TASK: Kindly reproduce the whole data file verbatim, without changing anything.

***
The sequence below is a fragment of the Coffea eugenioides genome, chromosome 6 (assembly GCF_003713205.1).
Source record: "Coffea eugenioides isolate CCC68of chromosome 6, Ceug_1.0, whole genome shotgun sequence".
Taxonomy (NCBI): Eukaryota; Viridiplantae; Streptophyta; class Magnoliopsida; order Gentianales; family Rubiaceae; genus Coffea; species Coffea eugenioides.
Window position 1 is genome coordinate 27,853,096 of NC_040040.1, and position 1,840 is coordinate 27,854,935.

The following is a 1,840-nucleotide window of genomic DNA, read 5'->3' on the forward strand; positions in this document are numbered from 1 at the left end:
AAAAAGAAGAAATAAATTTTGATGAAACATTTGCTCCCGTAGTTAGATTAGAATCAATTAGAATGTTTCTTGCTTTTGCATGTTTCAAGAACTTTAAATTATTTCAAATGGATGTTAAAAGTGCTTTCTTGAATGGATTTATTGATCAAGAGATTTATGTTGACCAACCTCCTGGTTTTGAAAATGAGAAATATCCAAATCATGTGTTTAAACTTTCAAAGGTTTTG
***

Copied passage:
The sequence below is a fragment of the Coffea eugenioides genome, chromosome 6 (assembly GCF_003713205.1).
Source record: "Coffea eugenioides isolate CCC68of chromosome 6, Ceug_1.0, whole genome shotgun sequence".
Taxonomy (NCBI): Eukaryota; Viridiplantae; Streptophyta; class Magnoliopsida; order Gentianales; family Rubiaceae; genus Coffea; species Coffea eugenioides.
Window position 1 is genome coordinate 27,853,096 of NC_040040.1, and position 1,840 is coordinate 27,854,935.

The following is a 1,840-nucleotide window of genomic DNA, read 5'->3' on the forward strand; positions in this document are numbered from 1 at the left end:
AAAAAGAAGAAATAAATTTTGATGAAACATTTGCTCCCGTAGTTAGATTAGAATCAATTAGAATGTTTCTTGCTTTTGCATGTTTCAAGAACTTTAAATTATTTCAAATGGATGTTAAAAGTGCTTTCTTGAATGGATTTATTGATCAAGAGATTTATGTTGACCAACCTCCTGGTTTTGAAAATGAGAAATATCCAAATCATGTGTTTAAACTTTCAAAGGTTTTG